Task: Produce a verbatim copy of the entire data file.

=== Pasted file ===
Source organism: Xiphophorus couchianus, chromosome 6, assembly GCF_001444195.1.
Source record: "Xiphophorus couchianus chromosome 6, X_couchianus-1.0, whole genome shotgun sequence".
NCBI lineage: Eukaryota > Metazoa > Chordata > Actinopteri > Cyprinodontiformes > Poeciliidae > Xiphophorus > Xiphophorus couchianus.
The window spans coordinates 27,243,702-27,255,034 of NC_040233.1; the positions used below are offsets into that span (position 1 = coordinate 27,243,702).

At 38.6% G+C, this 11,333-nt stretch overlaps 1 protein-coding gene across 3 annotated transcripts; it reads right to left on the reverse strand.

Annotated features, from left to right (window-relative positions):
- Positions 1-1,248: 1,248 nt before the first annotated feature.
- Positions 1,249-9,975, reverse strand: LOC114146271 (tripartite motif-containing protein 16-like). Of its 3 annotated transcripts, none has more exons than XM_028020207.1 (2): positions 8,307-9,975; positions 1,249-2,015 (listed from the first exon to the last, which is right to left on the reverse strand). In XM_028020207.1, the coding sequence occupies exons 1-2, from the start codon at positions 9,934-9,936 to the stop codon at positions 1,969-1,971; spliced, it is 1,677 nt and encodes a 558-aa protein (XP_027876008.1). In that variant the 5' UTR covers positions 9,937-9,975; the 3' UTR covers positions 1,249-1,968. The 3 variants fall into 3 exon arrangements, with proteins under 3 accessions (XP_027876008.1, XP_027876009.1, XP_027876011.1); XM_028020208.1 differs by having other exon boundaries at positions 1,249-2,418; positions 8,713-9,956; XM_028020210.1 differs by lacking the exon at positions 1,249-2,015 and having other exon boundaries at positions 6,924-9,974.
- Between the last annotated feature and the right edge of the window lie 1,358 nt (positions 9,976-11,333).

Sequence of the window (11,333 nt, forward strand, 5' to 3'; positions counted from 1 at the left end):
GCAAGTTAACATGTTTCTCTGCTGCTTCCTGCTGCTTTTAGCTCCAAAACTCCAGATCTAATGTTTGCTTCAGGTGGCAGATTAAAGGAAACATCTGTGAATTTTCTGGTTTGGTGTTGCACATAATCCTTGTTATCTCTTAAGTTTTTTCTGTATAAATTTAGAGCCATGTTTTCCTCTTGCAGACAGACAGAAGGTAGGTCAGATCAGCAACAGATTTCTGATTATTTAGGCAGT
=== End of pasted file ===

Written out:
Source organism: Xiphophorus couchianus, chromosome 6, assembly GCF_001444195.1.
Source record: "Xiphophorus couchianus chromosome 6, X_couchianus-1.0, whole genome shotgun sequence".
NCBI lineage: Eukaryota > Metazoa > Chordata > Actinopteri > Cyprinodontiformes > Poeciliidae > Xiphophorus > Xiphophorus couchianus.
The window spans coordinates 27,243,702-27,255,034 of NC_040233.1; the positions used below are offsets into that span (position 1 = coordinate 27,243,702).

At 38.6% G+C, this 11,333-nt stretch overlaps 1 protein-coding gene across 3 annotated transcripts; it reads right to left on the reverse strand.

Annotated features, from left to right (window-relative positions):
- Positions 1-1,248: 1,248 nt before the first annotated feature.
- Positions 1,249-9,975, reverse strand: LOC114146271 (tripartite motif-containing protein 16-like). Of its 3 annotated transcripts, none has more exons than XM_028020207.1 (2): positions 8,307-9,975; positions 1,249-2,015 (listed from the first exon to the last, which is right to left on the reverse strand). In XM_028020207.1, the coding sequence occupies exons 1-2, from the start codon at positions 9,934-9,936 to the stop codon at positions 1,969-1,971; spliced, it is 1,677 nt and encodes a 558-aa protein (XP_027876008.1). In that variant the 5' UTR covers positions 9,937-9,975; the 3' UTR covers positions 1,249-1,968. The 3 variants fall into 3 exon arrangements, with proteins under 3 accessions (XP_027876008.1, XP_027876009.1, XP_027876011.1); XM_028020208.1 differs by having other exon boundaries at positions 1,249-2,418; positions 8,713-9,956; XM_028020210.1 differs by lacking the exon at positions 1,249-2,015 and having other exon boundaries at positions 6,924-9,974.
- Between the last annotated feature and the right edge of the window lie 1,358 nt (positions 9,976-11,333).

Sequence of the window (11,333 nt, forward strand, 5' to 3'; positions counted from 1 at the left end):
GCAAGTTAACATGTTTCTCTGCTGCTTCCTGCTGCTTTTAGCTCCAAAACTCCAGATCTAATGTTTGCTTCAGGTGGCAGATTAAAGGAAACATCTGTGAATTTTCTGGTTTGGTGTTGCACATAATCCTTGTTATCTCTTAAGTTTTTTCTGTATAAATTTAGAGCCATGTTTTCCTCTTGCAGACAGACAGAAGGTAGGTCAGATCAGCAACAGATTTCTGATTATTTAGGCAGT